Secrecy and Security News
Newer News: October 1999
- Lawmaker Wants DOE to Abandon Expanded Polygraph Testing at Labs by Keith J. Costa, Inside the Pentagon, September 30. Calling the Energy Department's plans to expand polygraph testing at the agency nuclear labs "overly broad,"
Rep. Ellen Tauscher (D-CA) is asking DOE Secretary Richardson to enact a moratorium on all polygraph tests until an alternative system for testing DOE employees is developed.
- New Additions to the FBI FOIA Web Site, press release, September 30. Files are now available online concerning Bertolt Brecht, John Steinbeck, Armand Hammer, J. Edgar Hoover, and Sam Giancana.
- DoD Preps for Y2K-Related Cyber Attacks, by Daniel Verton, Federal Computer Week/CNN, September 29. "The Defense Department has begun to boost intelligence operations and has put technologists on alert to better defend the nation's crucial networks."
- Rep. Ellen Tauscher Calls for Moratorium on Expanded Polygraph Testing at Nuclear Labs, letter to Energy Secretary Richardson, September 28. "I urge you to enact a complete moratorium on all polygraph tests until an acceptable, limited polygraph plan is developed and vetted."
- Statement of Michael J. Ravnitzky before the Nazi War Criminal Records Interagency Working Group at a public hearing, September 27. "I have encountered many unwarranted classification barriers during my requests for Nazi War Criminal Records or related documents under the Freedom of Information Act."
- DOE Secretary Richardson Says Energy Bill Will Harm National Security, DOE press release, September 27. "By denying $35 million in funds for cyber-security upgrades, it will be impossible to provide real-time cyber intrusion detection and protection for all 70 DOE sites."
- China and the United States: From Hostility to Engagement, 1960-1998 by Jeffrey Richelson, National Security Archive. An electronic briefing book with declassified documents from the Archive collection.
- Safeguarding Classified National Security Information; Final Rule, Federal Register, September 24. "This final rule promulgates a new Directive on Safeguarding Classified National Security Information, which applies to Federal agencies."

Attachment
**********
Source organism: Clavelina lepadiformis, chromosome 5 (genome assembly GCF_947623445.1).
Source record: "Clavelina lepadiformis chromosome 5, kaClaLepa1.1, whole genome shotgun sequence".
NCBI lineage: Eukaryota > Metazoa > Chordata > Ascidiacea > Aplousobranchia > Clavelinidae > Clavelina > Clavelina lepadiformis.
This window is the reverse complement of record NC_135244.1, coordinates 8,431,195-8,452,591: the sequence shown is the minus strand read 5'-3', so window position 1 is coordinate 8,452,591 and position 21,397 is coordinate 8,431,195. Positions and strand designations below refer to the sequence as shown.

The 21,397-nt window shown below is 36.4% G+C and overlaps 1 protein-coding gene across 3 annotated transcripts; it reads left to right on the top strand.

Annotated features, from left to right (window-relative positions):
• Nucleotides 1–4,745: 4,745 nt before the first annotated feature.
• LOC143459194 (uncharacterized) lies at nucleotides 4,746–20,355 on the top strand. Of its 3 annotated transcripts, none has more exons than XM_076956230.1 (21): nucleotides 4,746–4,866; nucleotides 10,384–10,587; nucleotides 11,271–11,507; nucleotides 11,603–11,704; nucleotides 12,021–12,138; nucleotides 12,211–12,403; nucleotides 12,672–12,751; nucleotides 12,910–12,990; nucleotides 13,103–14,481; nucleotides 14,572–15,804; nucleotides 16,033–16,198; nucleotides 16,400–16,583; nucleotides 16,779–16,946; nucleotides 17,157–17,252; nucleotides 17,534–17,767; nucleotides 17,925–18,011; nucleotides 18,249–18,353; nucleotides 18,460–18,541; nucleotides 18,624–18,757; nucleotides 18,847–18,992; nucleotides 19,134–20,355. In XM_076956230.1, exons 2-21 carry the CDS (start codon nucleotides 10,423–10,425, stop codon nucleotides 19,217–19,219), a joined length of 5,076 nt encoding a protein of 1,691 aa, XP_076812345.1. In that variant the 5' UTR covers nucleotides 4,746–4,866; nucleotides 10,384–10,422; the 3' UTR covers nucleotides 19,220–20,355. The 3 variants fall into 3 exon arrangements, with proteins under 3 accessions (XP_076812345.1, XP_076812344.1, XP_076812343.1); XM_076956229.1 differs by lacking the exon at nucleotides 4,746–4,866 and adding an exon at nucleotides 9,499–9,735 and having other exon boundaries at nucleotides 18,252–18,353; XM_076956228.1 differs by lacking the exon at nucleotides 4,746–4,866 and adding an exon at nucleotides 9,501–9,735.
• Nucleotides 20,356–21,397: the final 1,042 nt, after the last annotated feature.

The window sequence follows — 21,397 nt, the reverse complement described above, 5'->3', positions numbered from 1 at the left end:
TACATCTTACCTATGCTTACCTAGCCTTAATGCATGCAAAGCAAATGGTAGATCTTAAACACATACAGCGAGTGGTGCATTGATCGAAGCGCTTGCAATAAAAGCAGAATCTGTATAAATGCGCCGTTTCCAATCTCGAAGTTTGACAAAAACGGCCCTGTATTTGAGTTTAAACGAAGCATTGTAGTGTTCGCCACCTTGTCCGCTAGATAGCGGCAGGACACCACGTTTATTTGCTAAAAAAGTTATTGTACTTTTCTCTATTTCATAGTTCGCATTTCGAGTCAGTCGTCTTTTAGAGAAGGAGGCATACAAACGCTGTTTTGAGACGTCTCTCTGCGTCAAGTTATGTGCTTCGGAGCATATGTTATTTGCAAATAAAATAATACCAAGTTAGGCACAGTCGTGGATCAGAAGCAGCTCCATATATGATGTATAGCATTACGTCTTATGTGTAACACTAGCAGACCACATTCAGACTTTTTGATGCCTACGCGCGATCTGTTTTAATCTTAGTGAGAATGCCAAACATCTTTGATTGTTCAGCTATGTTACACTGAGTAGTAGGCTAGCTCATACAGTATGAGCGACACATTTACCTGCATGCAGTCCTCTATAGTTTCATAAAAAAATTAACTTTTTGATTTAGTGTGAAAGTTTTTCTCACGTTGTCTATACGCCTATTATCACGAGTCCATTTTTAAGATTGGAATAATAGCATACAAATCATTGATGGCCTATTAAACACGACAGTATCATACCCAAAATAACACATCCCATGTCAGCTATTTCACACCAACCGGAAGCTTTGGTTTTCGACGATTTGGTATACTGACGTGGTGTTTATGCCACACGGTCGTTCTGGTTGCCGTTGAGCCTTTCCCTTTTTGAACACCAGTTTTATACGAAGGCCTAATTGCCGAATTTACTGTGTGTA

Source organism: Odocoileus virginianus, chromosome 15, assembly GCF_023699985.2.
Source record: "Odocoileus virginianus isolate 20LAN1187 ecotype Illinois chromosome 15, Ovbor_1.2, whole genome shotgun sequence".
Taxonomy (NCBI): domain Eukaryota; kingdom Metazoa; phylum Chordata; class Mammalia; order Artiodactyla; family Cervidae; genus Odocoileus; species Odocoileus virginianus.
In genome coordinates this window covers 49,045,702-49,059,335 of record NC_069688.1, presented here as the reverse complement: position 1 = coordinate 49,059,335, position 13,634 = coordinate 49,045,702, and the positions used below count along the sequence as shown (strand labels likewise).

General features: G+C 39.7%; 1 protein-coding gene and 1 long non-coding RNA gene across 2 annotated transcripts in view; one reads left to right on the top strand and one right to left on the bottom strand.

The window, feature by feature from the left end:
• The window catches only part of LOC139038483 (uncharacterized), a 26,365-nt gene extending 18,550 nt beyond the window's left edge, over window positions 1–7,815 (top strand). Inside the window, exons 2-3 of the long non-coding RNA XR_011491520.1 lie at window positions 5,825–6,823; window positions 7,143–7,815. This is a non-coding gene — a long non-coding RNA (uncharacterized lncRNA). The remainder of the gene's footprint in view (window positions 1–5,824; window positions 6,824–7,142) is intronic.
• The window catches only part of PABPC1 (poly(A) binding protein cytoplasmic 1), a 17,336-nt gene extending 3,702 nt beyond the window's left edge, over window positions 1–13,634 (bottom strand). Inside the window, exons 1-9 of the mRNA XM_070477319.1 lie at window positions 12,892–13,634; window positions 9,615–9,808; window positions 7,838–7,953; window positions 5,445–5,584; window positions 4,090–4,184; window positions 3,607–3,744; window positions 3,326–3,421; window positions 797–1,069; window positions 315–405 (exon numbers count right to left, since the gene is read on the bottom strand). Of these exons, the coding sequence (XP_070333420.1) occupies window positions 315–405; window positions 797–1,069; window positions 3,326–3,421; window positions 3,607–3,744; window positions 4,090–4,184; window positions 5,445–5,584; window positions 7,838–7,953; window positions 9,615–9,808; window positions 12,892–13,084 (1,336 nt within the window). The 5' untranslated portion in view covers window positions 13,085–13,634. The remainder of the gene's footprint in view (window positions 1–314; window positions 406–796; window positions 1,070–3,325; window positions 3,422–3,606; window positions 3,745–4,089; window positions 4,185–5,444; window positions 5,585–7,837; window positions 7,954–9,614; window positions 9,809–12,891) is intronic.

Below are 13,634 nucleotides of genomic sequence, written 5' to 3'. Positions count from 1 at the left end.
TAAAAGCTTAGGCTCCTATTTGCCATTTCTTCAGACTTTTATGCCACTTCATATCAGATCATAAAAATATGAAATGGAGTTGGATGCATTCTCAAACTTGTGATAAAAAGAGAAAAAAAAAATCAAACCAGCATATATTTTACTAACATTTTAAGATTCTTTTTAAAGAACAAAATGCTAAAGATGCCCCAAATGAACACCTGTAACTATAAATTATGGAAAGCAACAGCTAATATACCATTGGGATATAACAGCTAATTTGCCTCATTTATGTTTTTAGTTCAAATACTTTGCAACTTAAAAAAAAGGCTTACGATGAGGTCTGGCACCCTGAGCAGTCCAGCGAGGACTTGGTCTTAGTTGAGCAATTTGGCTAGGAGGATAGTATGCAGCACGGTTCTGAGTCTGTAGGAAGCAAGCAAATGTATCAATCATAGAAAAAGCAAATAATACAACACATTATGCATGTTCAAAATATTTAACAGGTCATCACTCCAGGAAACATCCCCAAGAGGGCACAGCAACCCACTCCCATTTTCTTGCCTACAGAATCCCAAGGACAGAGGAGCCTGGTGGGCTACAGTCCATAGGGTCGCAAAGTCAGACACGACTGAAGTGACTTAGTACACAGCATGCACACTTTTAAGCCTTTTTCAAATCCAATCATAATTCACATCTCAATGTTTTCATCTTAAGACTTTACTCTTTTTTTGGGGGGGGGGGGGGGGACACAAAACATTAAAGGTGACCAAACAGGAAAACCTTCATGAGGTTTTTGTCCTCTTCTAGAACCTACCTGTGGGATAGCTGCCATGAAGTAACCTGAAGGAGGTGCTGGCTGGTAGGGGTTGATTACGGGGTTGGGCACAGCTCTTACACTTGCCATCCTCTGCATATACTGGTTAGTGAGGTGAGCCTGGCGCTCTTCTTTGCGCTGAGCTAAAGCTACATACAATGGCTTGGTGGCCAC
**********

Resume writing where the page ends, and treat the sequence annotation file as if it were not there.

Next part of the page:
- Remarks on Polygraph Testing by Senator Jeff Bingaman, September 22. "The proposed DOE rule on polygraphs ... is not based on sound science and does not represent reasoned decision making, in my view."
- Statement of Steven Aftergood on the Proposed DOE Polygraph Policy, September 22. "If it is imposed against the will of the affected employees, polygraph testing could actually damage the national security that it is intended to protect."
- DOE Lie-detector Tests for Employees Criticized by Katy Saldarini, Government Executive, September 22. Critics "say a new policy requiring employees of the nation's nuclear weapons complex to submit to lie-detector tests is a misguided approach that could damage, rather than protect, national security."
- The Public Interest Declassification Act of 1999, draft legislation prepared for Senator Daniel P. Moynihan, September 21. The bill, which has not yet been introduced, would establish "a process for declassifying selected records of national security activities of extraordinary public interest."
- Foreign Government Information is Subject to Mandatory Declassification Review, letter from ISOO Director Steven Garfinkel, September 21. Contrary to Pentagon assertions, "Foreign government information in the custody of the U.S. Government is subject to the mandatory declassification review provisions of E.O. 12958."
- Energy Secretary Richardson Releases Results Of Independent Security Reviews at National Labs, DOE press release, September 20.
- Pentagon, Company Spar Over Security Locks, by Lance Williams, Lexington (KY) Herald-Leader, September 19. "Taco Bell has a higher standard than what we're using for some of our classified info."
- Let All Americans in on the Stories, the Baton Rouge Advocate (editorial), September 8. "The culture of secrecy is alive and well on Capitol Hill, where lawmakers appear ready to roll back the rights of Americans to access to the government’s secrets from the Cold War."
- House Debate on FY2000 Defense Authorization Conference Report (>200k), September 15. This legislation approves the establishment of a new National Nuclear Security Administration and, according to Rep. John Dingell, "returns us to the dark, secretive days of the Atomic Energy Commission, when people did not know what was going on, and when the AEC diligently lied to everybody."
- President Announces Declassification, Release of Satellite Photos, remarks in New Zealand, September 15. "Today America is releasing once classified satellite images of the Antarctic's unique dry valleys. The pictures provide two sets of images taken 10 years apart and provide some of the most detailed and important information we've ever had on these ecological treasures."
- ISOO Directive 1; Appendix A, "a uniform referral standard that Federal agencies must use for multi-agency declassification issues," Federal Register, September 13.
- China-Spying Scandal Produces Fallout, No Charges by Tabassum Zakaria, Reuters, September 3. "For the rest of his life he is tagged as 'suspected spy' or 'accused spy' Wen Ho Lee. And even a real spy is entitled to better treatment in America."
- Of Spies and Culprits and Government Leaks, by Steven Aftergood, Insight Magazine (letter to the editor), September 13. "Rep. Curt Weldon dishonors himself by falsely accusing former energy secretary Hazel O'Leary of leaking a classified diagram."
Older News: August 1999
maintained by Steven Aftergood